A sign stands outside a home for sale in south Denver. 

(AP Photo/David Zalubowski)

Julie Cohen, 60, of Denver had reached that stage where she needed to downsize from her home. Her kids had moved out, so she found an apartment building with a lot of other people around her age.

Then, younger people started moving in.

"I think [they] started discovering the lower rents," she says.

Because of demand, the rent went up $150 a month. Cohen left the building, moving into her friend's basement.

She says that had she stayed, about half her income would have gone toward housing. Others in her former building moved to the suburbs, and one started living with his ex-wife because he just couldn’t afford to live alone anymore.

Cohen isn't alone. Overall, renters in metro Denver are sending a larger chunk of their paychecks to landlords.

And potential homebuyers aren’t faring much better: Average costs are up more than $100,000 since 2009.

Denver Mayor Michael Hancock is making the issue a major part of his platform, committing more money in next year's budget to develop affordable housing, and creating a five-year plan for the city. He discussed the issue in a lengthy interview with "Colorado Matters" host Ryan Warner.

Hancock says addressing the issue is critical to Denver's identity. 

"The vibrancy of this city is to be able to have a diversity of residents," Hancock says. "Having grown up in the city ... I have the audacity to believe that if you want to live in Denver you should be able to find a decent, affordable place to live."

Hancock's new plan includes a commitment to try to create a long-term, permanent revenue stream to create affordable housing in Denver, something advocates -- and the mayor's own housing task force -- have recommended.

This map shows affordable housing rental units in the city. Red areas don't contain any affordable units. 

(Map: CPR/Nathaniel Minor | Data: City of Denver)

But Hancock says he's not sure where that money could come from. The city is considering repurposing fees its is already collecting, he says, or asking voters to approve a tax increase.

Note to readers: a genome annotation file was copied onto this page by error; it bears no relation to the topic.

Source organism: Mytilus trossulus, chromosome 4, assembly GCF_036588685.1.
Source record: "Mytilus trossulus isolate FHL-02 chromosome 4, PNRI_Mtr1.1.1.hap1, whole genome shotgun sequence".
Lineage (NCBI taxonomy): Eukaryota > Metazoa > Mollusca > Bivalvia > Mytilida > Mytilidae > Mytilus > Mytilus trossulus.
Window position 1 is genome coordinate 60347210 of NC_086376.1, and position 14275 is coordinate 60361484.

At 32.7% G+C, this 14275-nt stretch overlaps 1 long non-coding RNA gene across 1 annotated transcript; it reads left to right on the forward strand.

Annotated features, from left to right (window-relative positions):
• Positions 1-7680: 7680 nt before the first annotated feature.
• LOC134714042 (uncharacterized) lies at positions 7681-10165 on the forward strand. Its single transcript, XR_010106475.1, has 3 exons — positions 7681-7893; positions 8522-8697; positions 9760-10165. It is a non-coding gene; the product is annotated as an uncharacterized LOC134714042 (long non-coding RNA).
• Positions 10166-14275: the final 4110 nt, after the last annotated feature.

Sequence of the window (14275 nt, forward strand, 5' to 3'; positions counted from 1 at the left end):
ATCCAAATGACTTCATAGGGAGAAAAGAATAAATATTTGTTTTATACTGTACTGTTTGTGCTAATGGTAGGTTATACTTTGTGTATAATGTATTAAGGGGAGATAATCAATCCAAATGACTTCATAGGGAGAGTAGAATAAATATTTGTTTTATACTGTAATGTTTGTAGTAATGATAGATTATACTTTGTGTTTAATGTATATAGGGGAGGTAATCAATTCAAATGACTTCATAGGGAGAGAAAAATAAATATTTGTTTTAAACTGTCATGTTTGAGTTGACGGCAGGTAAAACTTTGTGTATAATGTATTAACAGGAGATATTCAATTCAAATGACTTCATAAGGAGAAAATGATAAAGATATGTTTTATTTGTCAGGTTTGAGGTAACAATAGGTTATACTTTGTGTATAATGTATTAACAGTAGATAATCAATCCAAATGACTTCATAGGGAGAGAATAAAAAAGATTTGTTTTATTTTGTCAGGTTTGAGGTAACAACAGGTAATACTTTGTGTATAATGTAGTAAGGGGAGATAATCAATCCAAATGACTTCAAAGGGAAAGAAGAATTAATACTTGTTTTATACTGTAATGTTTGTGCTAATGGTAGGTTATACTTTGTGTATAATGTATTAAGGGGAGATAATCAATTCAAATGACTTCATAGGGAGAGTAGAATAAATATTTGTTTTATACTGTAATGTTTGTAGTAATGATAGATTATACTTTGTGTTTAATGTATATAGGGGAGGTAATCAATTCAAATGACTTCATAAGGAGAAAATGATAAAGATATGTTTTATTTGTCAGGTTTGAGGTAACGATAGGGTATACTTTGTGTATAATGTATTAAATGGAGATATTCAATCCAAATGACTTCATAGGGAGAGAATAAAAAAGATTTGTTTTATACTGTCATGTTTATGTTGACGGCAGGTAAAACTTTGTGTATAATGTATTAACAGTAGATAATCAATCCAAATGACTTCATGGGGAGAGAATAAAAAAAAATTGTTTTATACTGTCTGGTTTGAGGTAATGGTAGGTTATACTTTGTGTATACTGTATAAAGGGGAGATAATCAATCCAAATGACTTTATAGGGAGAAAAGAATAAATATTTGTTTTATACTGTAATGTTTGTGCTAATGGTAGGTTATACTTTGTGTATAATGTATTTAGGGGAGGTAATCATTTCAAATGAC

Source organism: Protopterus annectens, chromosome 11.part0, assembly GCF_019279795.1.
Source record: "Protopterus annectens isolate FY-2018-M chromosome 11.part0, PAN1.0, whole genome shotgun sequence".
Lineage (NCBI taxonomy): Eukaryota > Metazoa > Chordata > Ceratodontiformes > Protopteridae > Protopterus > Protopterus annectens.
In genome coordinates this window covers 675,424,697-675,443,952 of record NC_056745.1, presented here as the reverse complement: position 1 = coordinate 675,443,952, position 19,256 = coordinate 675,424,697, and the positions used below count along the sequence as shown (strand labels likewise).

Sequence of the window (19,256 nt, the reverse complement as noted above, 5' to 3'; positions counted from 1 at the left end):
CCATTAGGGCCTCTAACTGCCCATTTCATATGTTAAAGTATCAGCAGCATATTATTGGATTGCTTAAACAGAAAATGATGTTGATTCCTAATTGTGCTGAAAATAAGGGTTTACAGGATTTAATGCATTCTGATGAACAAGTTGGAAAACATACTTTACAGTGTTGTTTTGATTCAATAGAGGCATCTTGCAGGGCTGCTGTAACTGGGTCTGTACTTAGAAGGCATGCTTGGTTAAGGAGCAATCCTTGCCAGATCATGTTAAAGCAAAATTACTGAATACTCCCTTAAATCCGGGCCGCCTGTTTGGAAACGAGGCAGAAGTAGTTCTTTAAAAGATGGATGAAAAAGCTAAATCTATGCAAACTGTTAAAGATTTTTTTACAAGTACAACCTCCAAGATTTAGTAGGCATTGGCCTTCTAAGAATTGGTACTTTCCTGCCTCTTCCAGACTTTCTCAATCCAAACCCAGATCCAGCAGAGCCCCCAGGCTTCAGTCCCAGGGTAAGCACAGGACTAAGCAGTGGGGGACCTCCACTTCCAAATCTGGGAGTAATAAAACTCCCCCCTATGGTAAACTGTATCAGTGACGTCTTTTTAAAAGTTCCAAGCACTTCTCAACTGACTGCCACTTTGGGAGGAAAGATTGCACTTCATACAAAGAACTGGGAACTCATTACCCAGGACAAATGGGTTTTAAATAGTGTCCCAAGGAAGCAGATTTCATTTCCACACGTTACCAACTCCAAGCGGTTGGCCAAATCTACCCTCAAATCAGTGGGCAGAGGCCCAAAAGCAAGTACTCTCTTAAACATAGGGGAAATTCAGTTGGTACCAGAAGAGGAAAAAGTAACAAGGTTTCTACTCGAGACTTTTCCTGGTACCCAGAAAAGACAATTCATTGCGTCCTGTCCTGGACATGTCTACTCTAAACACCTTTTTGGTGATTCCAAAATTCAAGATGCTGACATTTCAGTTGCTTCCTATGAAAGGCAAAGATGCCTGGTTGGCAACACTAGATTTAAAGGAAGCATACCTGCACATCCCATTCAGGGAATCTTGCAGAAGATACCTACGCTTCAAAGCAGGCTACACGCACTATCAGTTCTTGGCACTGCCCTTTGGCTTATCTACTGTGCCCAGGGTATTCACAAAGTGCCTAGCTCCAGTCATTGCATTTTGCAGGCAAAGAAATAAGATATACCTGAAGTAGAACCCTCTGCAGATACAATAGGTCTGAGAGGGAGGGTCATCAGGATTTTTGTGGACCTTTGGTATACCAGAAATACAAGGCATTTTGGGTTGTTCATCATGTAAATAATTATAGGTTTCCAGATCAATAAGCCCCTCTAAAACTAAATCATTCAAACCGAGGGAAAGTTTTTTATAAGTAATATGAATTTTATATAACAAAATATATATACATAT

Once the city has analyzed its options, the mayor says, he'll take the question to the public. "Ask, really, is this important?" he says. "How important is it that we're willing to put resources behind it?"

Hancock says in the meantime, he's working on a number of partnerships with private developers and advocates, and committing money to incentivize affordable developments. 

Past efforts have failed

The mayor's new plan is a reaction to past efforts that haven't been successful. For example, a requirement that new developments of for-sale homes include a certain percentage that are affordable. Called the inclusionary housing ordinance, it allows developers to pay a fee to opt out of the requirement. Hancock has said the pre-2014 IHO failed, in part because most developers paid the opt-out fee, and the city didn't effectively turn that money into new affordable units.

Hancock recently signed off on changes to the IHO championed by City Councilwoman Robin Kniech. The mayor says the new requirement will be more effective. He adds that his new budget, approved last week, sets aside more money for personnel to handle issues like the IHO.

But some developers say the IHO is a non-issue because very few condos are being built in metro Denver, regardless of their price. They have called for changes to the state's so-called construction defects law, which developers say leaves them vulnerable to lawsuits from buyers based on small imperfections in new buildings.

"This law has created a major chill across the [condo development] market in Denver," Hancock says.

Hancock supports changing the defects law against warnings from consumer advocates that changes could leave buyers vulnerable. Hancock thinks the state legislature will take action in the 2015 legislative session.

"I think it made some progress last session," Hancock says. "I think this is the year we will make some changes."

With regard to the broader plan, Hancock says it's a focused strategy to develop hundreds of new units each year. 

"Not as many as we want to develop," he adds, "but it gives us a benchmark to say, we are making steady progress toward filling a gap of affordable housing in our city."

Ultimately, Hancock says, it comes back to his vision of the city, adding, "We don't want to ever be known as a city of just those who have."